taxes

5 higher taxes that target the wealthy

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Reduced deductions, exemptions
Reduced deductions, exemptions © Graham Prentice/Shutterstock.com

Reduced deductions, exemptions

Wealthier taxpayers also have to do extra math to figure out how much of their personal exemptions and itemized deductions they will lose. The American Taxpayer Relief Act reinstated the phaseout of these tax reduction amounts, again based on adjusted gross income.

The trigger thresholds are more than $154,950 if married filing separately in 2015 ($155,650 in 2016); $258,250 if single in 2015 ($259,400 in 2016); $284,050 if head of household in 2015 ($285,350 in 2016); or $309,900 if married filing jointly or a qualifying widow/widower in 2015 ($311,300 in 2016).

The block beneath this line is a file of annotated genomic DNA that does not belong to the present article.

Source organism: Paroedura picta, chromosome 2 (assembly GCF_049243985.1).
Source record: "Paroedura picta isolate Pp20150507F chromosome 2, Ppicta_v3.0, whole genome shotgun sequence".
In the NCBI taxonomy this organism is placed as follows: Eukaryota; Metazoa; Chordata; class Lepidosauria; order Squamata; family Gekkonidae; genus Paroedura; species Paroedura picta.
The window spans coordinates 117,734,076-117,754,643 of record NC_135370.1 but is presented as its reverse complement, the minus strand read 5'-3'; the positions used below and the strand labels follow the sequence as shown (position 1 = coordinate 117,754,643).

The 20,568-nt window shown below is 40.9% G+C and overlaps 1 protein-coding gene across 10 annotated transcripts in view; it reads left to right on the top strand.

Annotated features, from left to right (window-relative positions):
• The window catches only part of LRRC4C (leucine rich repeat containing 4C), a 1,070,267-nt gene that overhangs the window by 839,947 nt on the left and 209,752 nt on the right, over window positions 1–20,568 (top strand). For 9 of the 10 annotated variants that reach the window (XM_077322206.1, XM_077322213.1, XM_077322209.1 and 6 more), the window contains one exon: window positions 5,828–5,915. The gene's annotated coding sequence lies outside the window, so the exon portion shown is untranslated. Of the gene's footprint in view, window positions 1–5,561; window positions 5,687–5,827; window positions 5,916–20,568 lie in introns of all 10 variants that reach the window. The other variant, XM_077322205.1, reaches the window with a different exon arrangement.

Personal exemptions -- $4,000 each for yourself, spouse and any dependents for the 2015 tax year; $4,050 in 2016 -- help reduce adjusted gross income to a lower taxable income amount. This amount is reduced incrementally once a rich taxpayer's income exceeds the filing status income trigger amount. The personal exemption phaseout, or PEP, could zero out the exemption amounts for some taxpayers.

Wealthier taxpayers who itemize also could lose some of the value of common deductions, such as mortgage interest, state and local taxes paid and charitable donations. When their income hits the earnings level trigger for their filing status, they must make a series of Schedule A calculations to determine their reduced itemized deduction amount.

Unlike the exemptions phaseout, the itemized deductions cannot be completely eliminated. However, they could be reduced enough to cause wealthier filers some tax pain.

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